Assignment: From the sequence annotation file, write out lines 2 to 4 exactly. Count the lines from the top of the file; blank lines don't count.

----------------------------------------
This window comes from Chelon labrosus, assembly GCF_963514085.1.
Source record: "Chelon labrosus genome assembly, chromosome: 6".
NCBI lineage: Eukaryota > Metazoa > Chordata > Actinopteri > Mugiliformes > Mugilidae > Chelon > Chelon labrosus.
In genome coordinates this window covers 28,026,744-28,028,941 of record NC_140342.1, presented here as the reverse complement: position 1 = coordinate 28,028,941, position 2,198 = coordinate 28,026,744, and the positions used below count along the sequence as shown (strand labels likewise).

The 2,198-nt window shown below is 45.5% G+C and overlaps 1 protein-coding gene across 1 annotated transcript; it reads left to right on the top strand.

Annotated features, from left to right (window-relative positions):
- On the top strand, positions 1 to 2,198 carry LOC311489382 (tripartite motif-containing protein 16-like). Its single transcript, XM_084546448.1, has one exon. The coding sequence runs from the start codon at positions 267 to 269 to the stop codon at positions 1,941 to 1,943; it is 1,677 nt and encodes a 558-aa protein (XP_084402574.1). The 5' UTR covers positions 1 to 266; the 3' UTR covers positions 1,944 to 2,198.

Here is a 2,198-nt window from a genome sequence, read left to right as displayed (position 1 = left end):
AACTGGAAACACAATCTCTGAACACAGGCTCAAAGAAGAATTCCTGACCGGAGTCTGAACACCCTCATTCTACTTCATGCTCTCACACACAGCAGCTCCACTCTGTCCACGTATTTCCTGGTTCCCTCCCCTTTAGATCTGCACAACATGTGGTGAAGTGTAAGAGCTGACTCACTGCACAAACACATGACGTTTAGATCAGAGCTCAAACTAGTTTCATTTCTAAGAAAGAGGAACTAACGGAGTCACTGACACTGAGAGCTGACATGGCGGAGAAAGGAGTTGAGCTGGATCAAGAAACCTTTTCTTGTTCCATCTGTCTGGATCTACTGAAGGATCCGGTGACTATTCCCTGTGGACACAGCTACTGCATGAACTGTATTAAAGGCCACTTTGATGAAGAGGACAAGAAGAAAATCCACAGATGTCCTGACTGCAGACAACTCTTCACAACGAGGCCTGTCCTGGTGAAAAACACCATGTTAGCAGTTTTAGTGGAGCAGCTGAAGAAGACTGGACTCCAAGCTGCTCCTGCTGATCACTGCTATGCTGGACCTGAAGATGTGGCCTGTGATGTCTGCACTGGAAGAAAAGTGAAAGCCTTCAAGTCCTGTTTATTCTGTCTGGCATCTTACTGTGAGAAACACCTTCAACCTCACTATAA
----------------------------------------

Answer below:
Source record: "Chelon labrosus genome assembly, chromosome: 6".
NCBI lineage: Eukaryota > Metazoa > Chordata > Actinopteri > Mugiliformes > Mugilidae > Chelon > Chelon labrosus.
In genome coordinates this window covers 28,026,744-28,028,941 of record NC_140342.1, presented here as the reverse complement: position 1 = coordinate 28,028,941, position 2,198 = coordinate 28,026,744, and the positions used below count along the sequence as shown (strand labels likewise).